Astrocytes are brain cells that, among other things, help neurons form active connections with each other. The exact mechanism behind this process has been a mystery. Scientists in Nicola Allen’s lab have begun to uncover more about these important cells. Allen and first author Isabella Farhy-Tselnicker discovered that astrocytes initiate communication between pairs of neurons by prompting specific changes in neurons through a protein called glypican 4. This protein influences both sending and receiving neurons, helping them make synaptic connections. It may be a target for better understanding neurodevelopmental disorders, such as autism, ADHD and schizophrenia, all of which may result at least partially from faulty communication between neurons. The work was published in Neuron on October 11, 2017.
“Busybody” protein may get on your nerves, but that’s a good thing
Sensory neurons regulate how we recognize touch and pain as well as body movement and position, but neuroscientists are only now beginning to unravel this circuitry. New research from Kuo-Fen Lee’s lab, co–first authored by Zhijiang Lee and Christopher Donnelly, and in collaboration with researchers at the University of Michigan, shows how a protein involved in many different signaling pathways plays a key role in pain signaling in the brain. This “busybody” protein, called p75, enhances the survival of proteins that support sensory neurons involved in transmitting pain signals. When p75 is removed, the survival-promoting signal of these proteins is reduced and the neurons that respond to this signal gradually degenerate. These findings could lead to new insights into neurological disorders, as well as spinal cord injuries and other traumas. The work was published on October 17, 2017, in Cell Reports.Read News Release
Every day, websites and apps crunch huge sets of information to find data points that resemble each other, such as products that are similar to past purchases. These tasks are called similarity searches, and performing them well—and fast—has been an ongoing challenge for computer scientists. Salk faculty Saket Navlakha and Charles Stevens, together with collaborator Sanjoy Dasgupta of UC San Diego, have shown that fruit fly brains, in their efforts to identify similar odors, may have found a better way to perform similarity searches. Current computer algorithms find similar items by reducing the amount of information associated with each item. Fly brains do the opposite, expanding the amount of information associated with each item, which allows them to better distinguish similar from dissimilar. When the researchers applied this approach of expanding rather than reducing information associated with data to three standard datasets, they found the fly method dramatically improved search performance. They reported their findings in Science on November 9, 2017.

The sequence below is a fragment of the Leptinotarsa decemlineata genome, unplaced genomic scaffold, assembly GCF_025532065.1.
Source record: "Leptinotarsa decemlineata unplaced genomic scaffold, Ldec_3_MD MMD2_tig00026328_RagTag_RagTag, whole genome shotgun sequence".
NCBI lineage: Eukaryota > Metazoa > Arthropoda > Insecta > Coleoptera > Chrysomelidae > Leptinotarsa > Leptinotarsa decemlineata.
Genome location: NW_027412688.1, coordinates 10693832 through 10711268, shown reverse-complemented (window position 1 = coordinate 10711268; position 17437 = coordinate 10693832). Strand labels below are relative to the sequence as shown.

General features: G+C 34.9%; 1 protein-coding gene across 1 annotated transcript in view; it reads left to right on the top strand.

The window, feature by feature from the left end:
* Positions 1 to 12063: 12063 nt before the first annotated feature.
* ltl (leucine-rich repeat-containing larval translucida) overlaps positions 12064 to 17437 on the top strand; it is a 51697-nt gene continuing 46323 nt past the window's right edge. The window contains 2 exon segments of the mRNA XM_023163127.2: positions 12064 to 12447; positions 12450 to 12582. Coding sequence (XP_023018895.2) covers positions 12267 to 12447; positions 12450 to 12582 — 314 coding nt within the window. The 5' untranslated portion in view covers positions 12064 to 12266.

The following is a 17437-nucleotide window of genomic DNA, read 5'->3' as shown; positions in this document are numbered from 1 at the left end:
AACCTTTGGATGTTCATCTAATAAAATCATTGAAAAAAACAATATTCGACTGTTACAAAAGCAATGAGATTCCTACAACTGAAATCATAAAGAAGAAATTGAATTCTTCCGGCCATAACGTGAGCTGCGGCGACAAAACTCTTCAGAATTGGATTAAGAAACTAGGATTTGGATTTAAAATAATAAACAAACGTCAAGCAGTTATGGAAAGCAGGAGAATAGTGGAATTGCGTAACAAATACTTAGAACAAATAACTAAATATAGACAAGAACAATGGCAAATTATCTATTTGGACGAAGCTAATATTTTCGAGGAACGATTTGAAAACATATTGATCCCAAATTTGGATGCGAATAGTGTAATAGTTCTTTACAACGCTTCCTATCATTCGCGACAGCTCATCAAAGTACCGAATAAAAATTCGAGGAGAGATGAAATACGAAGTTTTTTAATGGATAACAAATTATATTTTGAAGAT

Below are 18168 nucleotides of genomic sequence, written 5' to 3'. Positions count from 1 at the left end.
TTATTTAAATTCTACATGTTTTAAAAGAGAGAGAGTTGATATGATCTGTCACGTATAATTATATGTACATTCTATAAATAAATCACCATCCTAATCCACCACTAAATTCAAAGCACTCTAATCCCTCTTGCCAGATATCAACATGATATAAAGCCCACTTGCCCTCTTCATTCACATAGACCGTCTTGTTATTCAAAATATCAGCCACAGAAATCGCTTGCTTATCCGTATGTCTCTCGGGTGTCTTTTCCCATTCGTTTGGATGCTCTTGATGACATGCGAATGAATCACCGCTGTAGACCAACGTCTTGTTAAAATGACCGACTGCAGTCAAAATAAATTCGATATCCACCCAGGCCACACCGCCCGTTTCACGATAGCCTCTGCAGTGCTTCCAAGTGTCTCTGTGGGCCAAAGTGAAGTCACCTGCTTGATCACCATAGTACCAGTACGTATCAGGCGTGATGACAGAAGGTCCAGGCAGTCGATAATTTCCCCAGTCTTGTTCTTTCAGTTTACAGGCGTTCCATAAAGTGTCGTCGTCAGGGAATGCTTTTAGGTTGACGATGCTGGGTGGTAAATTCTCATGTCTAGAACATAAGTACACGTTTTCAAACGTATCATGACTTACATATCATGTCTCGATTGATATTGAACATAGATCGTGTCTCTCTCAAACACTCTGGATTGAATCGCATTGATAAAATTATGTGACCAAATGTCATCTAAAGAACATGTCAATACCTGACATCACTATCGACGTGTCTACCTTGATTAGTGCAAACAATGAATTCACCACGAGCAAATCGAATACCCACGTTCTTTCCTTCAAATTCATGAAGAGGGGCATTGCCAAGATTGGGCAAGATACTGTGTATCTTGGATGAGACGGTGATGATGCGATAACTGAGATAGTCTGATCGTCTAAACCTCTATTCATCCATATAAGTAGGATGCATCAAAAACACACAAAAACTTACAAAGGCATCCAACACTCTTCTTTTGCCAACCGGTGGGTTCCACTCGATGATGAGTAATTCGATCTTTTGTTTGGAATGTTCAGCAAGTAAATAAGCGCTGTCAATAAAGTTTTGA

Multifunctional protein contributes to blood cell development
Researchers in Martin Hetzer’s lab found a previously unknown role for a protein called nup98. In addition to helping control how certain molecules move in and out of a cell’s nucleus, nup98 helps direct the development of blood cells, enabling immature blood stem cells to differentiate into mature cell types. The team described their discovery in the December 21, 2017, issue of Genes & Development. Hetzer, first author Tobias Franks and collaborators found that when perturbed, this differentiation process can contribute to certain leukemias, making nup98 a potential target for new cancer therapies.Read News Release
Revealing the best-kept secrets of proteins
In the bustling setting of the cell, proteins encounter each other by the thousands. Despite the hubbub, each one manages to selectively interact with just the right partners thanks to specific contact regions on its surface. However, these regions have remained far more mysterious than might be expected, especially given decades of research into protein structure and function. Salk Professor Vicki Lundblad and co–first authors John Lubin and Timothy Tucey, now at Monash University, developed a new method to discover which surface contacts on proteins are critical for these cellular interactions. Their approach shows that essential new functions can be uncovered even for well-studied proteins, and has significant implications for therapeutic drug development, which depends heavily on how drugs physically interact with their cellular targets. The paper appeared in the early-access online version of Genetics on November 29, 2017.Read News Release
In the bustling setting of the cell, proteins encounter each other by the thousands. Despite the hubbub, each one manages to selectively interact with just the right partners thanks to specific contact regions on its surface. However, these regions have remained far more mysterious than might be expected, especially given decades of research into protein structure and function. Salk Professor Vicki Lundblad and co–first authors John Lubin and Timothy Tucey, now at Monash University, developed a new method to discover which surface contacts on proteins are critical for these cellular interactions. Their approach shows that essential new functions can be uncovered even for well-studied proteins, and has significant implications for therapeutic drug development, which depends heavily on how drugs physically interact with their cellular targets. The paper appeared in the early-access online version of Genetics on November 29, 2017.
When your spinal cord takes charge